An Introduction to Mediation: Peaceful Intervention in Conflict

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    • 00:10

      PROFESSOR HAN DORESSEN: My name is Han Doressen.I'm a professor of International Relations and ConflictResolution at the University of Essex.This lecture is an introduction to mediation,or which was called peaceful intervention in conflicts.In this particular lecture, I'm goingto focus on two key questions.The first one is when mediation is being offered.

    • 00:34

      PROFESSOR HAN DORESSEN [continued]: The second one is why people, parties offer to mediateand also why mediation is accepted.Mediation is I said it's the intervention of an outsideror a third party into a conflict.That could be a cause of a conflict that only involvesoriginally two parties, but it could possibly alsobe the intervention into a conflict that

    • 00:55

      PROFESSOR HAN DORESSEN [continued]: involves multiple parties.Fortunately for mediation is that's seenas an extension or continuation of peaceful conflictmanagement.It's non-coercive.Whenever it is coercive, we tend to talk about interventionor maybe arbitration.

    • 01:15

      PROFESSOR HAN DORESSEN [continued]: We think that-- it's definite that arbitration becomes evenmore obvious in the next point.Mediation is seen as being voluntary.It's a voluntary form of conflict management.This means that ultimately the parties thatare involved in the conflict, theyare accepting the mediation attempt.Also, the party that is mediating

    • 01:35

      PROFESSOR HAN DORESSEN [continued]: is volunteering to do so.And then finally, the solution that'sbeing proposed by the mediator is ultimately--it's only there-- it's only consideredto be a real solution if the parties arewilling to accept it.So it's not being imposed on the warring parties.In that sense, that's where the key of distinction

    • 01:56

      PROFESSOR HAN DORESSEN [continued]: between arbitration comes out.In arbitration, you hand out the ultimate decisionto a court or a third party.Slightly more controversially, mediationhas a goal to transform the conflict.So it's not necessarily simply about reaching a ceasefireagreement, although quite often mediation attemptsare-- they first start off with trying to halt fighting,

    • 02:19

      PROFESSOR HAN DORESSEN [continued]: but they also try to ultimately solve the con-- createa resolution of the conflict, which goes beyond simply endingthe fighting.An extensive definition of mediationhas been given by Jacob Bercovitch.But it kind of highlights the sides again.It's something that is solved by the parties in the agreement.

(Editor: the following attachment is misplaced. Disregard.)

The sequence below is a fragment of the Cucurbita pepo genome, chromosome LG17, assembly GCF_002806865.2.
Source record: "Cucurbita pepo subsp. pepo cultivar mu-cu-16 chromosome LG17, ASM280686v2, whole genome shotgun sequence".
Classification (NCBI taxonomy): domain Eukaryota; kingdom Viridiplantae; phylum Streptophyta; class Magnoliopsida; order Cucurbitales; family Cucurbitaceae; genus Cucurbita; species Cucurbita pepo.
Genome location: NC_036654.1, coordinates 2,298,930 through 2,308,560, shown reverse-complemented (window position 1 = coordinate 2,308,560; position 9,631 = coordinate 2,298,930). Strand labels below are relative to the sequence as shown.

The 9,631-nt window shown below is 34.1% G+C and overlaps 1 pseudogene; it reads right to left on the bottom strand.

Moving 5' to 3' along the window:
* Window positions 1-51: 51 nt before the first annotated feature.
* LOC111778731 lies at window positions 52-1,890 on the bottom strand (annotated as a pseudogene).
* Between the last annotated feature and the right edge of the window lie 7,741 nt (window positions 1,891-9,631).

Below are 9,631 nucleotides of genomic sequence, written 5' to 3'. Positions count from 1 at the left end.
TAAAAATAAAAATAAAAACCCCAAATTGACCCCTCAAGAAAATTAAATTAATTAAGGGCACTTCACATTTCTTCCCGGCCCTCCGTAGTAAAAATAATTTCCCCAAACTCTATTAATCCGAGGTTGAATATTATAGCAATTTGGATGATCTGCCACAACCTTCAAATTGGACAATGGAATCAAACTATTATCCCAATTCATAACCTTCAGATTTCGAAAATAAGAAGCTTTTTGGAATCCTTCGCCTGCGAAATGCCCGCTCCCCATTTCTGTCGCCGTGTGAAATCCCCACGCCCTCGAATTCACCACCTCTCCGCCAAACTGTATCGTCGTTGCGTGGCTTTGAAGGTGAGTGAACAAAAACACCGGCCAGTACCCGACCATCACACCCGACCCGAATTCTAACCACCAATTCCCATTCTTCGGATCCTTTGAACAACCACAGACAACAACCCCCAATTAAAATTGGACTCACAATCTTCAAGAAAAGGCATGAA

• 02:42

      PROFESSOR HAN DORESSEN [continued]: It's accepted.It's built on the existing relationship and the resourcesthat the mediator has with the various parties.It's not simply the two parties negotiating a solution.When we start thinking about what mediation isand when and why it would happen,it's helpful to think about something

    • 03:03

      PROFESSOR HAN DORESSEN [continued]: that's called the contingency model of mediation.The contingency model of mediationactually distinguishes between whatwent prior, the antecedent conditions, what'sgoing on currently, and also what would be eventuallyresult from mediation.Or in other words, what's the context of the conflict?What's the process of the mediation?

    • 03:24

      PROFESSOR HAN DORESSEN [continued]: And what is the ultimate outcome of mediation?And particularly, in the context,we want to think about what's the nature of the mediator?Who is the mediator?Why does a mediator mediate?What are the parties?What are decorate to.And ultimately, what's the great risk of the conflict?The process is very much about the behavior of the mediatorduring the attempts to mediate and any outcome

    • 03:46

      PROFESSOR HAN DORESSEN [continued]: you can think about.Is it successful or is it a failure?These things are connected to each other as you may expect.Let's start early on with thinkinghow often it's being used.In a study done by Bercovitch and Jackson,they find that mediation is used in almost 75% of all the casesthat they observed.

    • 04:07

      PROFESSOR HAN DORESSEN [continued]: So among the various attempts to resolveconflicts is a very commonly used form of mechanism.The next one-- the next mechanism following mediationis draw direct negotiations, and those are in only 12%of the cases.So it is indeed very commonly used.